Making an Evergreen Wreath

November 30 Parkway 005

We are decorating our community center for the holiday season this weekend.  We are making the wreathes ourselves this year with greenery cut from our own gardens.  I volunteered to make one of the three wreathes, and other neighbors will hang the other two tomorrow afternoon.

Magnolia branches, from my friends garden, soaking in a bucket of warm water and floral preservative to condition them before we decorate our community center for the holidays.

Magnolia branches, from my friends garden, soaking in a bucket of warm water and floral preservative to condition them before we decorate our community center for the holidays.

My friend cut  Magnolia from her garden yesterday for our efforts.  Some of the Magnolia became the base for this wreath, and more will be used tomorrow as we decorate the windowsills inside.

Making an evergreen wreath is not only easy, but it allows you to use exactly the greens you want.  Your mailbox is probably as full as mine of catalogs offering wreathes, swags, and centerpieces handcrafted from box, cedar, holly, juniper, and yew.  These beautiful pieces are so expensive.

Fresh cut cedar and Rosemary soak in this job of warm water and floral preservative so they are conditioned for the wreath.

Fresh cut cedar and Rosemary soak in this jug of warm water and floral preservative so they are conditioned for the wreath.

They are lovely gifts for loved ones out of town and for those who have no way to cut or purchase greenery locally.   But for those of us blessed to have gardens full of evergreen shrubs, it is easy to make our own seasonal decorations.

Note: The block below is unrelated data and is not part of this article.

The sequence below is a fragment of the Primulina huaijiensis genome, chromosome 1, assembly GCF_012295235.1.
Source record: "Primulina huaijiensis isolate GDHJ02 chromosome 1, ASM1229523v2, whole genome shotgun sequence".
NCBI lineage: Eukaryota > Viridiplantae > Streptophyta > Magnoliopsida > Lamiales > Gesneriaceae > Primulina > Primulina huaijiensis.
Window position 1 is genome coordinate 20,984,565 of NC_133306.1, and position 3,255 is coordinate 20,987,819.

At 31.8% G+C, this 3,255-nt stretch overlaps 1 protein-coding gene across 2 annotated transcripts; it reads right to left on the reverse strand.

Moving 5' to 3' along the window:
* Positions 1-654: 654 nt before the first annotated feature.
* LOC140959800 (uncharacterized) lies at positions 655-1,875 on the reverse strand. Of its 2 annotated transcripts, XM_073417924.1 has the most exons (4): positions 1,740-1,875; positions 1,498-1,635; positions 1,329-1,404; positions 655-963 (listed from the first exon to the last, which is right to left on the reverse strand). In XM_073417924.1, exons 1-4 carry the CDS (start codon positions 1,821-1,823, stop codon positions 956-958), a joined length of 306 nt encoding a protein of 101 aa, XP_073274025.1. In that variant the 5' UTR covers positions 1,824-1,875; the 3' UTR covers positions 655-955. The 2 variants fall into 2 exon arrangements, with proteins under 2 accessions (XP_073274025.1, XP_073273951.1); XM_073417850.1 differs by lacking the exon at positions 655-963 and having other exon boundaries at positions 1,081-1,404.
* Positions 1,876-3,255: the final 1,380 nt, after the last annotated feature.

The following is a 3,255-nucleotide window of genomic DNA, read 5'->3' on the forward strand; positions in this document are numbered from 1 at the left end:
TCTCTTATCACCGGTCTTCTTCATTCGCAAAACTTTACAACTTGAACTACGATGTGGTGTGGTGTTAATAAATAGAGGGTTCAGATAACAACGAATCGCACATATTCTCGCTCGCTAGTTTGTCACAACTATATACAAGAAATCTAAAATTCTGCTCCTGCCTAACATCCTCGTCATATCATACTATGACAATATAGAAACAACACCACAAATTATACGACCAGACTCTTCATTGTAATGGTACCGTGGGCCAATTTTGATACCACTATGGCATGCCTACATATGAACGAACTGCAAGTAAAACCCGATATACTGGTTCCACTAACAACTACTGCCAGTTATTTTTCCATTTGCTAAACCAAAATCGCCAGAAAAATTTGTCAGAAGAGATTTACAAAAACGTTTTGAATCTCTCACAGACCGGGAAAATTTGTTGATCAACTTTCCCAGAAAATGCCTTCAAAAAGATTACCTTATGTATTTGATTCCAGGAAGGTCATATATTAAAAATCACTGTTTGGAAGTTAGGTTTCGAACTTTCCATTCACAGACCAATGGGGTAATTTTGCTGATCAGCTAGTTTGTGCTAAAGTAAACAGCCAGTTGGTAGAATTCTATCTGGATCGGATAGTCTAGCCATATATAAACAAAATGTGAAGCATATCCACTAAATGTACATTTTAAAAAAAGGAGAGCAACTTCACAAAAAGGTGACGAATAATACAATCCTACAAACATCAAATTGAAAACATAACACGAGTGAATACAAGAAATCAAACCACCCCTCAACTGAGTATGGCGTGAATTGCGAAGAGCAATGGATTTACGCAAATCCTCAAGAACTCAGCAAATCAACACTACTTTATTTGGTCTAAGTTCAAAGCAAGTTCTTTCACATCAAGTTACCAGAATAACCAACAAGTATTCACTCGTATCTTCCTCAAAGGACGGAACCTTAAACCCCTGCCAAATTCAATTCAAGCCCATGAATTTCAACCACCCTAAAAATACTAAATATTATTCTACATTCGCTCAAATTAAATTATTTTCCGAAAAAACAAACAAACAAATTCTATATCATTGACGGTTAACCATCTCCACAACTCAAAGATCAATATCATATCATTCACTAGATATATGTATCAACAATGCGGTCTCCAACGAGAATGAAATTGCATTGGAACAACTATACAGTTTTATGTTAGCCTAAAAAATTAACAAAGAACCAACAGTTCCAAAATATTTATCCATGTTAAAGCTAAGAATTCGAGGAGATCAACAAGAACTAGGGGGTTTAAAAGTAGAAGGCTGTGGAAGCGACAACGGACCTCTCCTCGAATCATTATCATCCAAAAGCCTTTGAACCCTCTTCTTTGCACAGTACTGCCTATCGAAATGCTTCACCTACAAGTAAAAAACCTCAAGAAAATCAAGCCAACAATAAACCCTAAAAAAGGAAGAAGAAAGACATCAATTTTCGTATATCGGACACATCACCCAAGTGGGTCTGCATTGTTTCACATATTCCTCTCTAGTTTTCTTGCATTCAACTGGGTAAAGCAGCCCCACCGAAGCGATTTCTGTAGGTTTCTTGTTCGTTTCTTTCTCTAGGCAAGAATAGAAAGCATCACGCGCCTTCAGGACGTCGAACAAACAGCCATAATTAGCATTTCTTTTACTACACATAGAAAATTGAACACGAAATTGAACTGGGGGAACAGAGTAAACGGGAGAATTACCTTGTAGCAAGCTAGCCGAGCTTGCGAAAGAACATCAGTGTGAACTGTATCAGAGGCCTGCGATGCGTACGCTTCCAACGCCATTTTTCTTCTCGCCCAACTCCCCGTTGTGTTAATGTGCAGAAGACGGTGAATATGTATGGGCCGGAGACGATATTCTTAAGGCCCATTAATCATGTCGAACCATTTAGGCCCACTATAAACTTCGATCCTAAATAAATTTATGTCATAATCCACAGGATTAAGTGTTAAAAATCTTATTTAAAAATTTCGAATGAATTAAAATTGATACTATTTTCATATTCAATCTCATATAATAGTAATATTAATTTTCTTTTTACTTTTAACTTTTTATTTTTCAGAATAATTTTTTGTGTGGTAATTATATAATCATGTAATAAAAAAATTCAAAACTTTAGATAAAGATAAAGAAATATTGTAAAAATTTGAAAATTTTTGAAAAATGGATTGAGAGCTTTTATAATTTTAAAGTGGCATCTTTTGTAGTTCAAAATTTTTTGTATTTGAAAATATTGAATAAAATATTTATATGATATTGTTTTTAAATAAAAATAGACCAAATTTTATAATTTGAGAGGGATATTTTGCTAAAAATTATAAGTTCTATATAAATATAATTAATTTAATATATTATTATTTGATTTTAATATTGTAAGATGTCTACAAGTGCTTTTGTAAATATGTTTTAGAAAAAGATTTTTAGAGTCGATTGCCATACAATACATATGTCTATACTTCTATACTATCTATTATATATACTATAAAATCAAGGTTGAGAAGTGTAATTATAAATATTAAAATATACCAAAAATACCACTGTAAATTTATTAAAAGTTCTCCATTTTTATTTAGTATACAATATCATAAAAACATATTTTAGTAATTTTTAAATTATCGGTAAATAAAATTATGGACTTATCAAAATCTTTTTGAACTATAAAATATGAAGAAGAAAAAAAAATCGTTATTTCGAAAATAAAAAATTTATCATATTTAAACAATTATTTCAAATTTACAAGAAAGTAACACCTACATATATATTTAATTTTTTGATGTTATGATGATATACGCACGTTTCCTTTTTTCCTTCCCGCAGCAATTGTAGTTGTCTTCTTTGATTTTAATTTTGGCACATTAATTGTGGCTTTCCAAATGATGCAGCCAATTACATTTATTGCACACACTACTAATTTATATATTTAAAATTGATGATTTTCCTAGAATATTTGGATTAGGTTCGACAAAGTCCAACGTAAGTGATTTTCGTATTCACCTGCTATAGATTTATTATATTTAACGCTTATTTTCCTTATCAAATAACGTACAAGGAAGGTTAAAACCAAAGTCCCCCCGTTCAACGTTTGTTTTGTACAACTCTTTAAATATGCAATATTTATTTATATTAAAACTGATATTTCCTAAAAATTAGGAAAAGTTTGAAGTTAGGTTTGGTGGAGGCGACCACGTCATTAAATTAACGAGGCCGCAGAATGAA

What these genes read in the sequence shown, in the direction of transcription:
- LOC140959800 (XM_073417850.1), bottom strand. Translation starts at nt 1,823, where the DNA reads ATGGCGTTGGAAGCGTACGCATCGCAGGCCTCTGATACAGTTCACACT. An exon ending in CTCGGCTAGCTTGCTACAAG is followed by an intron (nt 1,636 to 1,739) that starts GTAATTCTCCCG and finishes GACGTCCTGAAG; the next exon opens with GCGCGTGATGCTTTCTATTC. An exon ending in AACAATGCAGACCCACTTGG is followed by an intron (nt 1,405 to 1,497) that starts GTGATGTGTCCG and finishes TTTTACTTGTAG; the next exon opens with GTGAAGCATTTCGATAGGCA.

Cut the greens a day ahead of when you plan to make the wreath so they can condition overnight.  Fill your container half full with warm water and any of the many floral preservative products according to the mixing instructions on the package.  Warm water is absorbed more quickly into the cold branches, and helps hydrate the leaves and branches before you use them in your arrangement.

Cut what you have readily available.

This straw wreath form forms the base for the wreath.

This straw wreath form forms the base for the wreath.

Box, yew, cedar, and juniper are good dense, bushy materials to cover the wreath.  Rosemary holds up well as it dries and smells wonderful mixed in with the other greens.  Sage, lavender, and thyme also work well in wreathes, but dry out more quickly than Rosemary.  Sage will visibly wilt, while lavender and thyme will dry in place without wilting.

These floral staples secure everything to the wreath.  Simply push each into the straw from with your thumb.

These floral staples secure everything to the wreath. Simply push each into the straw form with your thumb.

Anything with berries looks lovely mixed in for accent.  Cedar often has powdery blue berries. Holly and Nandina have red berries, and Pyracantha has orange or yellow berries.  Good holly is beautiful made into wreathes when you have it.  Yellowish or bluish evergreen foliage also looks beautiful worked into a wreath.